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Commercial Fishing



MSC certificates suspended for Bay of Biscay sardine fisheries. The MSC certificates for the South of Brittany purse seine sardine fishery in France, and the Spanish Bay of Biscay purse seine sardine fishery, will be suspended on 12 March 2019. This was announced in the Notice of Suspension which was issued by the independent certifier, Bureau Veritas.

The suspension follows the publication, in July 2018, of updated scientific advice from the International Council for the Exploration of the Seas (ICES) that revised the understanding of the sustainability of the sardine stock and consequently advised a reduction in fishing effort.

While the Bay of Biscay sardine stock remains healthy, fishing effort is now considered to be significantly above what is consistent with achieving Maximum Sustainable Yield (MSY). This can pose a risk to low trophic level and short-lived species, such as sardine, because they can experience large fluctuations in stock size over very short timeframes. As a result, the current fishing effort is now thought to be too high.

Edouard le Bart, Deputy Director South Europe and AMESA said: “This news is extremely disappointing for the French and Spanish sardine fishers who have worked hard together over the years to manage their fishing effort and their fisheries sustainability. This new scientific advice changes the game, but the efforts the fisheries have made so far are not in vain. On the contrary, the sardine stock remains healthy, and I strongly encourage fisheries to continue efforts to adapt to these new circumstances and, I hope, to recover their certification in the future.”

The independent certifier, Bureau Veritas, carried out audits to explore the consequences of this new scientific advice. An expedited audit for the French fishery and a full annual surveillance for the Spanish fishery concluded that the necessary re-scoring against the MSC Fisheries Standard would trigger the suspension of the MSC certification of both fisheries.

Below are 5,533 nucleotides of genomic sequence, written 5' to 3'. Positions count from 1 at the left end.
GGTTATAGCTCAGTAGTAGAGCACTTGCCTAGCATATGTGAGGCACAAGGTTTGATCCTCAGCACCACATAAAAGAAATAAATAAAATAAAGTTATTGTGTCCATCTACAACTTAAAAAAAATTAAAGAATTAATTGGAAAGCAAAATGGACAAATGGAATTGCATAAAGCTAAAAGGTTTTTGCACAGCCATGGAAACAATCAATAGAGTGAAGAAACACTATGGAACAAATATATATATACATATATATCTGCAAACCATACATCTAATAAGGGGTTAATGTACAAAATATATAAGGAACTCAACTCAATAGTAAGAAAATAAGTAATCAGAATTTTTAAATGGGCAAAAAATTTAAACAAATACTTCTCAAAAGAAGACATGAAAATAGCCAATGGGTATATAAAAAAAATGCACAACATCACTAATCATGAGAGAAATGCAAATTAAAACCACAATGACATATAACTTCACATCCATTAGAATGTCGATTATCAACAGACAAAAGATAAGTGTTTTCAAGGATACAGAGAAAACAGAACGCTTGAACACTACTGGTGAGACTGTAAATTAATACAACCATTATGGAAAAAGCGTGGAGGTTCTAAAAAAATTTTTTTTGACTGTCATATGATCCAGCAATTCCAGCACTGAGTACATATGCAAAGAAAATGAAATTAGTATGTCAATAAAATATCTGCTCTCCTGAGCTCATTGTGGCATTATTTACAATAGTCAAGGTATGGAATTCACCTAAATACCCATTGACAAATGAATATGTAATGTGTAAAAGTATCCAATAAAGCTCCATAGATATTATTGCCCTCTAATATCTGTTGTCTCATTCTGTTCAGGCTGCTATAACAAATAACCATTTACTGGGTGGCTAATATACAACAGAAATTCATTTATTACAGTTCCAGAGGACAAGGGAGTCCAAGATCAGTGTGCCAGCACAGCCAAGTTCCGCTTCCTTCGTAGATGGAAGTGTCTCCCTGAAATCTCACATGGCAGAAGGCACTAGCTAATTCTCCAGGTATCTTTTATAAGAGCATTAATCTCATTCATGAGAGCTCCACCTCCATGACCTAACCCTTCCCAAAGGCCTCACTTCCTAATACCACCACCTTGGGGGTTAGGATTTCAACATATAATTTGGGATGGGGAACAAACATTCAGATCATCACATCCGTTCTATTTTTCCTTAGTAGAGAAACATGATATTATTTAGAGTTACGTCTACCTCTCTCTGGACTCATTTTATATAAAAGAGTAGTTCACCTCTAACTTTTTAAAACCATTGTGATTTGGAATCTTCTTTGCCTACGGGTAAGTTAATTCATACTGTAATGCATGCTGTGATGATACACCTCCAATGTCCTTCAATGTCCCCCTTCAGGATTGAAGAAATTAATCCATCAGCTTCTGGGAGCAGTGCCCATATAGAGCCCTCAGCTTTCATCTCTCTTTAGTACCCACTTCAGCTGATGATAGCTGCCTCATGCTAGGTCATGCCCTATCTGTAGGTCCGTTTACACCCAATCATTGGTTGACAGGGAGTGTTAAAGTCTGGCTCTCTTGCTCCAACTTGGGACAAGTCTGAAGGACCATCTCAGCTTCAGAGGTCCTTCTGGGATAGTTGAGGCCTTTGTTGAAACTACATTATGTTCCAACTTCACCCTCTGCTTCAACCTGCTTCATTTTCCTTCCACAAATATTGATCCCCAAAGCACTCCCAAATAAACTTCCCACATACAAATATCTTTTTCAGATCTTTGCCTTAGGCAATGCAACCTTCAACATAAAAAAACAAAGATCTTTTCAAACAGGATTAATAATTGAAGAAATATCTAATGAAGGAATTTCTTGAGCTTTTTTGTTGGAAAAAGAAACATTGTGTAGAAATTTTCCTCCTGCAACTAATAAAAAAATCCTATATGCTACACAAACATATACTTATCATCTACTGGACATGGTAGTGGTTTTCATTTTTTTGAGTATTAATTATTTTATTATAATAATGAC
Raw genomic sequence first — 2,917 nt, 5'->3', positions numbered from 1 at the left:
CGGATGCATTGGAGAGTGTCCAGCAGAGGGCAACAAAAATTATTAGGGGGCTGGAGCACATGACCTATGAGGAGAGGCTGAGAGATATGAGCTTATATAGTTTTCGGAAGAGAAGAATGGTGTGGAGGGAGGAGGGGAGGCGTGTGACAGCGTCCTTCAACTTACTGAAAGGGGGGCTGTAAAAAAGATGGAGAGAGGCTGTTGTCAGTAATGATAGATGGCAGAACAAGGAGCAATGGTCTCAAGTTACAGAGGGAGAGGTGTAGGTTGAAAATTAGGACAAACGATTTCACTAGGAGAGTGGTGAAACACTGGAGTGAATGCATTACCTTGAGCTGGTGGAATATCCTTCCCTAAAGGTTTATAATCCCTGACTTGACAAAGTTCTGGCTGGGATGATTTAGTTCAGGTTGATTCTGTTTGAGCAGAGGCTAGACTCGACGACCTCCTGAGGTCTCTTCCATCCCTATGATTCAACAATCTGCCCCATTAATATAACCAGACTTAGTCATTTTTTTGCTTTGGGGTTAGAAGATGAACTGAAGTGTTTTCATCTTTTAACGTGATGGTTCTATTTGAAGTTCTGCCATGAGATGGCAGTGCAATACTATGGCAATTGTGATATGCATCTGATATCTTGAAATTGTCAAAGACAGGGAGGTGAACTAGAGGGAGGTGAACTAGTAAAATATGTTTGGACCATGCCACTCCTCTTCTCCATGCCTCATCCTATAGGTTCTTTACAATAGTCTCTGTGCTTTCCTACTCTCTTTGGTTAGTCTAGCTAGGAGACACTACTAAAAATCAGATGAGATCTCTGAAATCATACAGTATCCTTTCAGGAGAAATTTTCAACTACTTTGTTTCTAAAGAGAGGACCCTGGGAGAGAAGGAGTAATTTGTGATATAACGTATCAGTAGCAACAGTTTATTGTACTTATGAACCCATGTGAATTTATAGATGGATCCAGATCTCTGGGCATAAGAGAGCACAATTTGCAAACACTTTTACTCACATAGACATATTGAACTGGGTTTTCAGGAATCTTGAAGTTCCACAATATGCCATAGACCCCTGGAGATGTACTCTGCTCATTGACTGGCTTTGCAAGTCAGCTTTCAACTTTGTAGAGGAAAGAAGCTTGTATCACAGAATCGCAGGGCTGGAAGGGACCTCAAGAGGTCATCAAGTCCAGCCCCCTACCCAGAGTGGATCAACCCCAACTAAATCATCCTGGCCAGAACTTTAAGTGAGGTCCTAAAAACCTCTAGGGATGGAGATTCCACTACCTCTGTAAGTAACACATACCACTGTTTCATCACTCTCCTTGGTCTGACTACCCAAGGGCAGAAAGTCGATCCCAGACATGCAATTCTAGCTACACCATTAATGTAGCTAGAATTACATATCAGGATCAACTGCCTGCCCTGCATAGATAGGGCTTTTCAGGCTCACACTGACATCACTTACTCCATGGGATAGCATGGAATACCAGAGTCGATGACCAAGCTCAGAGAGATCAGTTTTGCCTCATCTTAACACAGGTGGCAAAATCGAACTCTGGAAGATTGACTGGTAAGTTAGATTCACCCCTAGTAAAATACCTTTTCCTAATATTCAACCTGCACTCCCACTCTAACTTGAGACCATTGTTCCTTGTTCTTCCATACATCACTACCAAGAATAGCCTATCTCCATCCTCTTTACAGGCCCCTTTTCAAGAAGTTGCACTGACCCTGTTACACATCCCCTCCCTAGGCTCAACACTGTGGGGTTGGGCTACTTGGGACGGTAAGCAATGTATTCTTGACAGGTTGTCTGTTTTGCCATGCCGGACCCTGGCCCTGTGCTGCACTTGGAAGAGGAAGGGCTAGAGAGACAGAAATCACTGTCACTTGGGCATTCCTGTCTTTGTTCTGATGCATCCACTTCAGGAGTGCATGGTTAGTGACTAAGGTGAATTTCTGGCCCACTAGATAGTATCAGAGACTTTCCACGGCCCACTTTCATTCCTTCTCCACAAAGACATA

“We have been working together with the French Fishing Sector and the scientist of IFREMER and AZTI over the last two years, with the aim of improving the management of the fishery and to agree upon a strong harvest control rule, which guarantees the sustainability of the fishery in the long term. Although this work has not been enough to avoid the suspension of the fishery, we maintain a firmly commitment to continue this work, together with the science community and all stakeholders, for the adoption of a robust management plan,” said Miren Garmendia, General Secretary of the Federation of Fishing Guilds of Guipuzcoa.

The fisheries have 90 days from the Notice of Suspension, issued on the 11 February, to prepare a corrective action plan. The suspension will remain in place until the action plan brings the fishery back in line with the MSC Standard. In this case, that means the fisheries will need to demonstrate that management mechanisms are in place to ensure that catches on this stock are in line with the new ICES scientific advice. If an adequate corrective action plan is not submitted within the 90 day limit then the certifier is required to withdraw the certificate.

Fisheries affected